Are we too hard on Texas?
I think there are several reasons why Texas gets as much flak as it does. For one thing, most people who have never been to Texas (as I have) don't know much about it. There is a lot more to it than the stereotypes -- see Ranch Chimp's post. But stereotypes are easy to latch onto in certain situations -- and yes, I've done it too.
Also, Texans seem to be pretty good-natured about the ribbing -- they themselves make jokes about Texas. People may feel more comfortable making fun of Texas than other states, since Texans seem less quick to be offended. In politically-charged times, this can take on a harsher edge, especially since Texas is the biggest consistently-red state and thus gets taken as emblematic of them. Think, though -- how many states have such a distinct identity that there even are stereotypes of them? Regions, yes, but individual states? There are stereotypes of California (gays, Hollywood), Utah (Mormons), maybe Florida and Louisiana, not many others.
Texas is also where Bush came from, and unfortunately he tended to reinforce the worst of the stereotypes.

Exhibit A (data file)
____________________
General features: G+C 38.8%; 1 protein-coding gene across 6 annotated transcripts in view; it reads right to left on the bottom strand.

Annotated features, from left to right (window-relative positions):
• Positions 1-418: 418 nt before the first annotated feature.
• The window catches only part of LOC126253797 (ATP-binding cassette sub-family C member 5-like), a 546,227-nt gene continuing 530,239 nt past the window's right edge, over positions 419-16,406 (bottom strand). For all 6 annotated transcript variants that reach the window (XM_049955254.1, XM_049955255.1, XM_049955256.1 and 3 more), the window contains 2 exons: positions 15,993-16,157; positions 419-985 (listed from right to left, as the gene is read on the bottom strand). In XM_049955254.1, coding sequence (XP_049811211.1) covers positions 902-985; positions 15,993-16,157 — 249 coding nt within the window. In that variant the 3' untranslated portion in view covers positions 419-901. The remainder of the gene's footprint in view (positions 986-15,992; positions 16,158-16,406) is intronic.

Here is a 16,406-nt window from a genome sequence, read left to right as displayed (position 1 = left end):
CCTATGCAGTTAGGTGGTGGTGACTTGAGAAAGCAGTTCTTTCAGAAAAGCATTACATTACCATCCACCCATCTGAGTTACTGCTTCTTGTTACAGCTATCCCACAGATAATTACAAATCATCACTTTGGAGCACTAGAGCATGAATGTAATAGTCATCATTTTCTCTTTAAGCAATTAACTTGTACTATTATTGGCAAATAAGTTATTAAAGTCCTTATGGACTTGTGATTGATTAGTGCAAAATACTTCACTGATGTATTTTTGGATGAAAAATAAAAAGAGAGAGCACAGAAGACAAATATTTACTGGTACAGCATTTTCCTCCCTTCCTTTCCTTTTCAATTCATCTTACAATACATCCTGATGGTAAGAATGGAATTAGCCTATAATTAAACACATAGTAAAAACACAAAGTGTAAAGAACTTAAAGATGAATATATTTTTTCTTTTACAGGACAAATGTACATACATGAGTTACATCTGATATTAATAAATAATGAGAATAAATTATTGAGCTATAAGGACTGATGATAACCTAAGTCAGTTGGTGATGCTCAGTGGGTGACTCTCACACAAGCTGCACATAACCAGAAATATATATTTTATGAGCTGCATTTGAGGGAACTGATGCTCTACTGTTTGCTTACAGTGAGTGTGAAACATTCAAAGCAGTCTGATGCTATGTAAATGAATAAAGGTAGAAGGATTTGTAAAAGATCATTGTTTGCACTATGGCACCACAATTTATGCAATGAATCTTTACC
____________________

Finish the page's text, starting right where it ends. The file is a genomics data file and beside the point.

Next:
Finally, there's no denying there's been a real outbreak of high- profile gooberism in Texas lately. There's the Repent Amarillo thuggery. There's the dumbing-down of school textbooks. There's Louie Gohmert and his demon invasion. There's the governor making noises about secession, which is beyond a joke -- that's treason talk. (And I'd say the same to all of those who sometimes remark that they wish Texas would secede -- it's not funny, and it dishonors all those who died in the Civil War fighting to hold this country together.)
But again, while this is all true, it's not the whole truth. A point Ranch Chimp has made is that Texas has a potential Democratic majority -- its black and Hispanic populations are huge, for one thing, but tend not to turn out in great numbers for elections. If all qualified citizens voted, Texas could well become a blue state.